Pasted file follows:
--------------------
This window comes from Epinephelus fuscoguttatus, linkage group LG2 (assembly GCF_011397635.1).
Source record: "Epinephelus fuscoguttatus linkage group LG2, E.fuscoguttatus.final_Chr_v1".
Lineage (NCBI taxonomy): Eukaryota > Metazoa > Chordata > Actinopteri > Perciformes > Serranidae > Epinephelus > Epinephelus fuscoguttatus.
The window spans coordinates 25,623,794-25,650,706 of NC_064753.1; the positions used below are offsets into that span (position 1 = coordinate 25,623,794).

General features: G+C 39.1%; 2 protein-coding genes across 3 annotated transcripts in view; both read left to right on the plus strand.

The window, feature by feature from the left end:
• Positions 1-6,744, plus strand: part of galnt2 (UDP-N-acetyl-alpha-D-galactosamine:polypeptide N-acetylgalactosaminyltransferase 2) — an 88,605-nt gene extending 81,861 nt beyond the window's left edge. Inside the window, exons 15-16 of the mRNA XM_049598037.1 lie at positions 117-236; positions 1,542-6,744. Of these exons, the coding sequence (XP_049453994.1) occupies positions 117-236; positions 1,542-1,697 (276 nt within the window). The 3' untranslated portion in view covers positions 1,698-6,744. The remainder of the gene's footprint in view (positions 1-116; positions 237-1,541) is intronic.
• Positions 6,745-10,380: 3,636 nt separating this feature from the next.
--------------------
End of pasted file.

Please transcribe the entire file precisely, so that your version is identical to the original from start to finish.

This window comes from Epinephelus fuscoguttatus, linkage group LG2 (assembly GCF_011397635.1).
Source record: "Epinephelus fuscoguttatus linkage group LG2, E.fuscoguttatus.final_Chr_v1".
Lineage (NCBI taxonomy): Eukaryota > Metazoa > Chordata > Actinopteri > Perciformes > Serranidae > Epinephelus > Epinephelus fuscoguttatus.
The window spans coordinates 25,623,794-25,650,706 of NC_064753.1; the positions used below are offsets into that span (position 1 = coordinate 25,623,794).

General features: G+C 39.1%; 2 protein-coding genes across 3 annotated transcripts in view; both read left to right on the plus strand.

The window, feature by feature from the left end:
• Positions 1-6,744, plus strand: part of galnt2 (UDP-N-acetyl-alpha-D-galactosamine:polypeptide N-acetylgalactosaminyltransferase 2) — an 88,605-nt gene extending 81,861 nt beyond the window's left edge. Inside the window, exons 15-16 of the mRNA XM_049598037.1 lie at positions 117-236; positions 1,542-6,744. Of these exons, the coding sequence (XP_049453994.1) occupies positions 117-236; positions 1,542-1,697 (276 nt within the window). The 3' untranslated portion in view covers positions 1,698-6,744. The remainder of the gene's footprint in view (positions 1-116; positions 237-1,541) is intronic.
• Positions 6,745-10,380: 3,636 nt separating this feature from the next.